It certainly has all the characteristics of what I would think a pot still rum with badly done cuts would taste like, but I'm still learning.

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tanstaafl2
51 minutes ago, sailor22 said:

I have been told by a well known rum distiller that Caroni is simply badly made column still product, hence the funk. OTOH I have seen posts on other sites where Caroni is described as a pot still product. Unfortunately I have no first hand knowledge.

It certainly has all the characteristics of what I would think a pot still rum with badly done cuts would taste like, but I'm still learning.

 

What I have read is that they used column stills primarily but did have a pot still as well (The distillery in St. Lucia is a bit like this, they have 2 column stills and three pot stills of various sizes including a moderate sized Vendome copper pot although they generally just use 2 of the pot stills). I have never been to Caroni or Trinidad for that matter (although I have sailed close by!) so I have no first hand knowledge of their stills either. But if they did have both it could be either or a combination of the two as St. Lucia does with some of their rums.

 

I know nothing about this blogger but his information is one of the sources I remember reading that I could find quickly. He also seems to confirm what Steve was saying about trying to make a pot style rum on a column still and doing it poorly, or at least getting an unusual result, so it could be any or all of the above!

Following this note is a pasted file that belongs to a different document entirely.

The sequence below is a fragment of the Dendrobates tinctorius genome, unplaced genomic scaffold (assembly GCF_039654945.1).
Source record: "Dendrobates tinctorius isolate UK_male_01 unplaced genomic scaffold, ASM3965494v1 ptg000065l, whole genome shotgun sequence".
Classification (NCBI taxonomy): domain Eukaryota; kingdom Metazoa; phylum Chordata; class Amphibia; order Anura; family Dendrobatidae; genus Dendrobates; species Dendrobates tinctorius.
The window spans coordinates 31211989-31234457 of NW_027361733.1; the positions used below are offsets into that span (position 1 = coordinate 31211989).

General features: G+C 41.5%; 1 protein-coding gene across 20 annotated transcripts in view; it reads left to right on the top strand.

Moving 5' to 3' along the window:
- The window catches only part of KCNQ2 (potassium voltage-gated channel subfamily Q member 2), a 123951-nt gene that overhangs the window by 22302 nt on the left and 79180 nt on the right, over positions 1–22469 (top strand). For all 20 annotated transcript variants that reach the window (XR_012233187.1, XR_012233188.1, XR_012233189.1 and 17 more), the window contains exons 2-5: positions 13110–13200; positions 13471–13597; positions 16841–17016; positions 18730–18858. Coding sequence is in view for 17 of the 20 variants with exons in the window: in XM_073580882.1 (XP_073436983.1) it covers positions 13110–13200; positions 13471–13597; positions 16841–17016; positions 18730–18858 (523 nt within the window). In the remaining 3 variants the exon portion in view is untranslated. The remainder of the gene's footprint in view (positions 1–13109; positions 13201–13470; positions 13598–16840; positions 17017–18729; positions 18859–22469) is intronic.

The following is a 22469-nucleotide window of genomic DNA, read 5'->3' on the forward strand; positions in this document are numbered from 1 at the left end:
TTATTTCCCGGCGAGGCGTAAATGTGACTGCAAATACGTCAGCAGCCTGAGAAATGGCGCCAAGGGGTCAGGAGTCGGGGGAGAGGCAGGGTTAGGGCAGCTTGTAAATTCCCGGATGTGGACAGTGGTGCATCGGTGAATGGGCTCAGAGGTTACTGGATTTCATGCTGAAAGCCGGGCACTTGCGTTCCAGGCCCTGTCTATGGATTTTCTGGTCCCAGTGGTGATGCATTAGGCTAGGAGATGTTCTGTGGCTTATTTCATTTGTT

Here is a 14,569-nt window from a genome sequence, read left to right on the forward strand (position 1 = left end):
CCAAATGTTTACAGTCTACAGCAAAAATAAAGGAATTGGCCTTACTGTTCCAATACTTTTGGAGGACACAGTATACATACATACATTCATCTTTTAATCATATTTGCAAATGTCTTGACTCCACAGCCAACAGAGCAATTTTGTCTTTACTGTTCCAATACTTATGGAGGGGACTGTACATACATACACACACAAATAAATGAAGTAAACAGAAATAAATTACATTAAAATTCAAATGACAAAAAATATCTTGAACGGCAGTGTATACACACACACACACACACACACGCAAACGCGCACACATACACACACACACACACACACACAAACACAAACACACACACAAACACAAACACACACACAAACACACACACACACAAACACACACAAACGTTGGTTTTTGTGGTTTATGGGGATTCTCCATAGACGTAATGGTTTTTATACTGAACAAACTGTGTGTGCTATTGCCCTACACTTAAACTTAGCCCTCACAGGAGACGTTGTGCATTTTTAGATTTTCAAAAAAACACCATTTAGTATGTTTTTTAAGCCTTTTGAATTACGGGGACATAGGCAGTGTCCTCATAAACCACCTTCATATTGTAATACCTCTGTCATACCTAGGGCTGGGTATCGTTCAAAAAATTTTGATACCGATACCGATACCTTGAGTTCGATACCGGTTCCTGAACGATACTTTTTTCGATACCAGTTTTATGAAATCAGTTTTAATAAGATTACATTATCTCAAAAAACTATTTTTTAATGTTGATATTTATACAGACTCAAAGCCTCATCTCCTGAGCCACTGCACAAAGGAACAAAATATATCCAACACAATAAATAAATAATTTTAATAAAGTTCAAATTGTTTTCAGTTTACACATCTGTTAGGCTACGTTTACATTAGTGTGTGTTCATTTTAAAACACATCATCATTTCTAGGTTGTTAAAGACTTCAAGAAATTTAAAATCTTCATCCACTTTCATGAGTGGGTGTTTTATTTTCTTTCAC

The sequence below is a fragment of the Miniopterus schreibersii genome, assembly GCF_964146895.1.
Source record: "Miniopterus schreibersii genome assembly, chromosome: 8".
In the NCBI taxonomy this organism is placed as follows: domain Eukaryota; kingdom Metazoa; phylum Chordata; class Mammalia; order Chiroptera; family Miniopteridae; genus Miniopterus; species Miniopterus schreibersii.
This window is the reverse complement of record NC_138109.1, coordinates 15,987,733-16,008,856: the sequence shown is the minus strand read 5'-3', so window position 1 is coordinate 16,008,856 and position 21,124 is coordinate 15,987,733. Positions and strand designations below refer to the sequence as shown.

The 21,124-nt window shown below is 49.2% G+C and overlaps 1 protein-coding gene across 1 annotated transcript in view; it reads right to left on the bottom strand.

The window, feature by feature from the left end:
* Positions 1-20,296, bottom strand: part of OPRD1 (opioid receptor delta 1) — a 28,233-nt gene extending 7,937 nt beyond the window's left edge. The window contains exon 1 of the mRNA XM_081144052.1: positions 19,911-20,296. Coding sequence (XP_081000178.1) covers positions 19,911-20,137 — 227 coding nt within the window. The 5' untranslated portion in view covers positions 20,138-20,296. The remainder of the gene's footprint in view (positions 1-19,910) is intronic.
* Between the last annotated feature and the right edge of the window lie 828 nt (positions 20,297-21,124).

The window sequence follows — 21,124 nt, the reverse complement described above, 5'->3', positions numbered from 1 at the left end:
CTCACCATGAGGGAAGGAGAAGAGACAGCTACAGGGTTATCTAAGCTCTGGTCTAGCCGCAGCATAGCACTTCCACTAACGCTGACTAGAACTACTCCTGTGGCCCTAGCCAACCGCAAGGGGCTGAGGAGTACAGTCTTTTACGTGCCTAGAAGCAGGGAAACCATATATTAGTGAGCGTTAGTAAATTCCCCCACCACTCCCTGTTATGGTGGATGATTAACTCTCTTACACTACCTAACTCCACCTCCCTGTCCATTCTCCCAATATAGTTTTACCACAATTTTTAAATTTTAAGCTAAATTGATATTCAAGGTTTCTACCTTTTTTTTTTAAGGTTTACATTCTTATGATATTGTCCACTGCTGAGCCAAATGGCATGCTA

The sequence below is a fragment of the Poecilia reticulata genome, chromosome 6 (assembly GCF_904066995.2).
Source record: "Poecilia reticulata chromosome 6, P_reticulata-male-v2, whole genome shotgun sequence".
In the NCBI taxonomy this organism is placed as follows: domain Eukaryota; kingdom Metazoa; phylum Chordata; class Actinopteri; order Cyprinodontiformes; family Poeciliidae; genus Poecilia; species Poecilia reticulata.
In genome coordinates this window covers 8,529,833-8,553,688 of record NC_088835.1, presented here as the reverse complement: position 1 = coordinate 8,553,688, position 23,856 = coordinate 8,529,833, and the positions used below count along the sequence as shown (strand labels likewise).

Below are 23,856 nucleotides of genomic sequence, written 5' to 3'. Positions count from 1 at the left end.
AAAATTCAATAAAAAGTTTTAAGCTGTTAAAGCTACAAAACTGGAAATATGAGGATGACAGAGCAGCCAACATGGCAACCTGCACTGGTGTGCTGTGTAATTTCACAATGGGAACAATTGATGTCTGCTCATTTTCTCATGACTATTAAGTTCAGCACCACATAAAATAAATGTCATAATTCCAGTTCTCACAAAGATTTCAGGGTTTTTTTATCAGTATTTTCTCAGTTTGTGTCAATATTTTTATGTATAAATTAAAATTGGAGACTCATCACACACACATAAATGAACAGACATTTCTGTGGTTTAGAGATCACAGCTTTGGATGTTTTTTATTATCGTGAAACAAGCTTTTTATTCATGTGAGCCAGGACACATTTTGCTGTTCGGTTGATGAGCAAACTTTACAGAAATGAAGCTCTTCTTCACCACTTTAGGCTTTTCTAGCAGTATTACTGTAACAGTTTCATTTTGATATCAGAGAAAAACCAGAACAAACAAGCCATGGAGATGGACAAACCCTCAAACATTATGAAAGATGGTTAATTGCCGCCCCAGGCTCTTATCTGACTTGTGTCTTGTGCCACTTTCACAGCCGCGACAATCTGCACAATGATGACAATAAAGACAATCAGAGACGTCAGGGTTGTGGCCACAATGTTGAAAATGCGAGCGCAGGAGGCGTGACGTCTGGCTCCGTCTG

I found this link as well which may be one of the bloggers sources. It sites the independent UK bottler, Bristol Spirits, as its source

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Kpiz
1 hour ago, sailor22 said:

I have been told by a well known rum distiller that Caroni is simply badly made column still product, hence the funk. OTOH I have seen posts on other sites where Caroni is described as a pot still product. Unfortunately I have no first hand knowledge.

It certainly has all the characteristics of what I would think a pot still rum with badly done cuts would taste like, but I'm still learning.

 

11 minutes ago, tanstaafl2 said:

 

What I have read is that they used column stills primarily but did have a pot still as well (The distillery in St. Lucia is a bit like this, they have 2 column stills and three pot stills of various sizes including a moderate sized Vendome copper pot although they generally just use 2 of the pot stills). I have never been to Caroni or Trinidad for that matter (although I have sailed close by!) so I have no first hand knowledge of their stills either. But if they did have both it could be either or a combination of the two as St. Lucia does with some of their rums.

 

I know nothing about this blogger but his information is one of the sources I remember reading that I could find quickly. He also seems to confirm what Steve was saying about trying to make a pot style rum on a column still and doing it poorly, or at least getting an unusual result, so it could be any or all of the above!